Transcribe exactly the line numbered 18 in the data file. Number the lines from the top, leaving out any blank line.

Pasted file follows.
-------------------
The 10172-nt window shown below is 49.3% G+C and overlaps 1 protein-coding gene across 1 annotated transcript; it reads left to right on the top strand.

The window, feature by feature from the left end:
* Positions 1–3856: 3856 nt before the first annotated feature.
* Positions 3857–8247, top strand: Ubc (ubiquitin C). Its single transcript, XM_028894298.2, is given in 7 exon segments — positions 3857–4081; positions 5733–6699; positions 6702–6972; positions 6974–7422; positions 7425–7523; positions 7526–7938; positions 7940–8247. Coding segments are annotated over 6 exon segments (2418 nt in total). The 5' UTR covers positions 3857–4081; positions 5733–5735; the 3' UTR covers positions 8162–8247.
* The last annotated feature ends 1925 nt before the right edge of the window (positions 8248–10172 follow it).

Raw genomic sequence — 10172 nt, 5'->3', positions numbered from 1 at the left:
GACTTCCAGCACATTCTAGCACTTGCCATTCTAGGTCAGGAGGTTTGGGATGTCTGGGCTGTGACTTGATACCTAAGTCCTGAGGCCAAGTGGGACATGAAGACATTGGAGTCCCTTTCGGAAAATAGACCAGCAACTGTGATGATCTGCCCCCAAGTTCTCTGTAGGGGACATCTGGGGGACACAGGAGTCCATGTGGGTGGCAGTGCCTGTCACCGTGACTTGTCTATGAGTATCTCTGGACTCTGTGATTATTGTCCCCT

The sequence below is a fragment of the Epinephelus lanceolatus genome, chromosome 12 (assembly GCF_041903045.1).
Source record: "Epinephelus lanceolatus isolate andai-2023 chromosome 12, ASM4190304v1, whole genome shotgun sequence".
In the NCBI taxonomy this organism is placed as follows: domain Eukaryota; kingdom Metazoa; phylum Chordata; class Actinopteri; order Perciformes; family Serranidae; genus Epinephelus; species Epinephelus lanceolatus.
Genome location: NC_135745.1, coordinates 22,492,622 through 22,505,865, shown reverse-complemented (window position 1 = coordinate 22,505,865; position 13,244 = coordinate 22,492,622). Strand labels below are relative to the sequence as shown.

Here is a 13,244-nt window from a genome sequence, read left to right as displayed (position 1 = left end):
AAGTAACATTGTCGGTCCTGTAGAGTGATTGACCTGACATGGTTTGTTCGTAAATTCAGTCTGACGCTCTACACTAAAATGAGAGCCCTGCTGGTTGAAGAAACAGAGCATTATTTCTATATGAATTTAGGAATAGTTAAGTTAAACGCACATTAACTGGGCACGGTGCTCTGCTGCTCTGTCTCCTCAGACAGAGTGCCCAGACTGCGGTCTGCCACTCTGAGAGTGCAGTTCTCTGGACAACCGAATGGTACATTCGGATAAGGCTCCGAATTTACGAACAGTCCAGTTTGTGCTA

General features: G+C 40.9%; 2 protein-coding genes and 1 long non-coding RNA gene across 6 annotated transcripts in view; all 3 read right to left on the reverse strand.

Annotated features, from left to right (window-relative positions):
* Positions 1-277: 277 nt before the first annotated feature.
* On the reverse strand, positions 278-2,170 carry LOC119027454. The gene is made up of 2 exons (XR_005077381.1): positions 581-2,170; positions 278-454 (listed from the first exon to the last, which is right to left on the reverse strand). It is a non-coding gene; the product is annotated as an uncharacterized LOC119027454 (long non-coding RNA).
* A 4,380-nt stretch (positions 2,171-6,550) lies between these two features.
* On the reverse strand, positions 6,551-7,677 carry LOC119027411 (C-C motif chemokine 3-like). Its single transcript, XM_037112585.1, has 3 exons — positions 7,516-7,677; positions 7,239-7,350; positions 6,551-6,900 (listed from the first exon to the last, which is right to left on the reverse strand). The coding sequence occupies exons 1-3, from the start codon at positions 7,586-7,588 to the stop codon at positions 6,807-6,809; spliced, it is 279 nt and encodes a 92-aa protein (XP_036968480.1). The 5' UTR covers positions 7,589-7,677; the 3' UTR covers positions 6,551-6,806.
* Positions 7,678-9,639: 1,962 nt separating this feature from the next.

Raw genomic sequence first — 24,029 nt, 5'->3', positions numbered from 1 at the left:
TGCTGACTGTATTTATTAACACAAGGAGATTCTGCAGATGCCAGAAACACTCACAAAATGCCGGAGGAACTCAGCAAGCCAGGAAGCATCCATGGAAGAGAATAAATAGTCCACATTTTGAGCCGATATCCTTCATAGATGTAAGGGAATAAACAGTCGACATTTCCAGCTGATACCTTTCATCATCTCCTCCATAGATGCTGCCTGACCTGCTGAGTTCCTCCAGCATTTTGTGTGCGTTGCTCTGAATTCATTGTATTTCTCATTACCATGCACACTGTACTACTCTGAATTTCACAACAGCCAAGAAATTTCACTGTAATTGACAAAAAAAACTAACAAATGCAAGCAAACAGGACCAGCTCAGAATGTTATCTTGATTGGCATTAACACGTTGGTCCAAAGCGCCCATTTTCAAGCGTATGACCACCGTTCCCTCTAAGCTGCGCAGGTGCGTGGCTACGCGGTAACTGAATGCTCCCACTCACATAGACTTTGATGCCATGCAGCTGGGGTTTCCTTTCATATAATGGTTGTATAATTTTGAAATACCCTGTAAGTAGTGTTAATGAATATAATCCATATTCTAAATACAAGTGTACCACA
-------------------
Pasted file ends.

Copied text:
* A 4,380-nt stretch (positions 2,171-6,550) lies between these two features.